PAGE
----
It’s amazing what happens when you dehumanize a certain group and name them an enemy of progress, charity, and mercy. See Hutus and Tutsis.
A monument to the victims of abortion inscribed with a verse from Isias knocked over in a village in Sullivan County, New York. A crucifix smashed with a hammer in Rockford. A statue of the Virgin Mary beheaded in Gary. Another statue of her, in Dorchester, Massachusetts, desecrated with garbage; yet one more in the same city burned after plastic flowers in the hands of the Blessed Mother were set aflame. Satanic symbols and obscene messages scrawled on the doors of a parish in New Haven. More statues of Christ and Our Mother toppled, decapitated, or otherwise besmirched in Florida, Tennessee, New York, and Colorado. Representations of St. Junipero Serra tumbling down across the state that would not have existed without his glorious apostolate. The cathedral of Saints Peter and Paul in Nantes burning, with arson suspected. Priests attacked as far afield as Fargo and Washington, D.C. A vehicle driven into a church in Florida by a masked lunatic who filled the narthex with gasoline, igniting a blaze with parishioners inside.
Most of these are headlines from the past week; all date from no later than a month ago. They do not represent an exhaustive list, nor are they meant to do so. I am ashamed to say that it was not until very recently that I saw any of this for what it so obviously was. When words that cannot even be printed in this space were scrawled on the exterior of St. Patrick’s in Manhattan, I thought the incident, while regrettable in itself, at least harkened back to an earlier age when cathedrals were the natural repositories for inchoate social energy — the Florence of Savonarola, say.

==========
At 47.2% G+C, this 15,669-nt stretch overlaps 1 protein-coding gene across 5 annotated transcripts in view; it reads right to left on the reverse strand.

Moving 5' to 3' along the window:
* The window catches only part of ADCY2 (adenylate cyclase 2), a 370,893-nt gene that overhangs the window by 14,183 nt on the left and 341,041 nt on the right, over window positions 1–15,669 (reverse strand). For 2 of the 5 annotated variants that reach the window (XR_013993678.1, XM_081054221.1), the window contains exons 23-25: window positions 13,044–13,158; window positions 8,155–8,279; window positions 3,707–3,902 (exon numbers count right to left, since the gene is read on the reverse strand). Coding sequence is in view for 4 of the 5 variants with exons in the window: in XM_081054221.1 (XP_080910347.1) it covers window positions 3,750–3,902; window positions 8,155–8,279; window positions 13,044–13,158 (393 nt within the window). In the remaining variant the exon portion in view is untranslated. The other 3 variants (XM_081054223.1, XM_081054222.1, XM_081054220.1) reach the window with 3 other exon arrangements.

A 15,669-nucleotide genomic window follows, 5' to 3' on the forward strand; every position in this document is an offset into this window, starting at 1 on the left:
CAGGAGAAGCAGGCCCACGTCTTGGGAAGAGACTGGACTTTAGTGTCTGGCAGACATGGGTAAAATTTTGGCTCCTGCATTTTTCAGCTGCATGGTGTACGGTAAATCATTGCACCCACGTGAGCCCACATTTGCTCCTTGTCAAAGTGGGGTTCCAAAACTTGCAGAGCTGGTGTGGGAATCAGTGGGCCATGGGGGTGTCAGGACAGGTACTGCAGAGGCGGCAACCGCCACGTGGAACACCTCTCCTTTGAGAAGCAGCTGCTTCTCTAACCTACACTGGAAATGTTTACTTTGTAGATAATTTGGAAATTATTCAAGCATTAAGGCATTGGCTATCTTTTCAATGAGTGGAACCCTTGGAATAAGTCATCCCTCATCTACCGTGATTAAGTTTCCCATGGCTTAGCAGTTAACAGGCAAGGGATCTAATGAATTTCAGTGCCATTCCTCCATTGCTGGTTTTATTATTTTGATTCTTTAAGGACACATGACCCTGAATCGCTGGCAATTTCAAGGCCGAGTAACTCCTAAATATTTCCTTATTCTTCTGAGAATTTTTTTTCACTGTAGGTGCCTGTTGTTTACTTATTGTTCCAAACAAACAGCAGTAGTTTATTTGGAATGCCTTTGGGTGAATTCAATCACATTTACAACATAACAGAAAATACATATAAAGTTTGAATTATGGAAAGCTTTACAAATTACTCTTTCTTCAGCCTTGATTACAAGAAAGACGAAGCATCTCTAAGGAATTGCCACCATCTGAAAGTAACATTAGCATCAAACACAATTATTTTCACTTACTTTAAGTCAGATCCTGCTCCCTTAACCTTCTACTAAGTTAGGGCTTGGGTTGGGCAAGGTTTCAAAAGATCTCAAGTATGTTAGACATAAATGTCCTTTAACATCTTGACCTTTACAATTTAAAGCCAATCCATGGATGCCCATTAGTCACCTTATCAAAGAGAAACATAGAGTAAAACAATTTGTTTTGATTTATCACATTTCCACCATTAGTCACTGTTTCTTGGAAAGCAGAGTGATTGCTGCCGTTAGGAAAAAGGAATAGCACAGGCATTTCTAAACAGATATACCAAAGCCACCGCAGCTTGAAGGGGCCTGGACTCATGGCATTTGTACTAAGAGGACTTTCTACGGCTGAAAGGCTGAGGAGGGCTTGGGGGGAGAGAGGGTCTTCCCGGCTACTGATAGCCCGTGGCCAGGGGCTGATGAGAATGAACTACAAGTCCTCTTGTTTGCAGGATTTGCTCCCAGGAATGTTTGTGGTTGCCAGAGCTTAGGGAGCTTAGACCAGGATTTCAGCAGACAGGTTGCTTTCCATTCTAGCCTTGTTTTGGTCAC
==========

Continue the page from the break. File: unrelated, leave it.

It was always wishful thinking, but the more realistic assertion that such vandalism was evidence not of hatred but of indifference, of churches being (reasonably or otherwise) indistinguishable from post offices or courthouses as generic symbols of authority was briefly a source of comfort. This, alas, was also untenable. Catholic buildings are being burned and our sacred images destroyed for the not very complicated reason that we are increasingly the objects of suspicion and loathing in the United States and Western Europe, just as we have long been in the Middle East and parts of East and Southeast Asia.
This has nothing to do with any protest movement, worthy or otherwise. It is about one thing: hatred of the Church, Her sacraments, Her immutable teachings, Her glorious saints, Her bishops and priests and religious brothers and sisters, and the faithful themselves. Why such a painfully obvious conclusion has not been more widely drawn, much less broadcast and made the object of public regret, seems to me not especially mysterious. The unmistakable corollary is that it is because such hatred is considered eminently reasonable in polite society, a piece of received wisdom comparable to finding cigarettes distasteful.
We are the new secondhand smoke. We could be detained on suspicion of secondhand Jesus.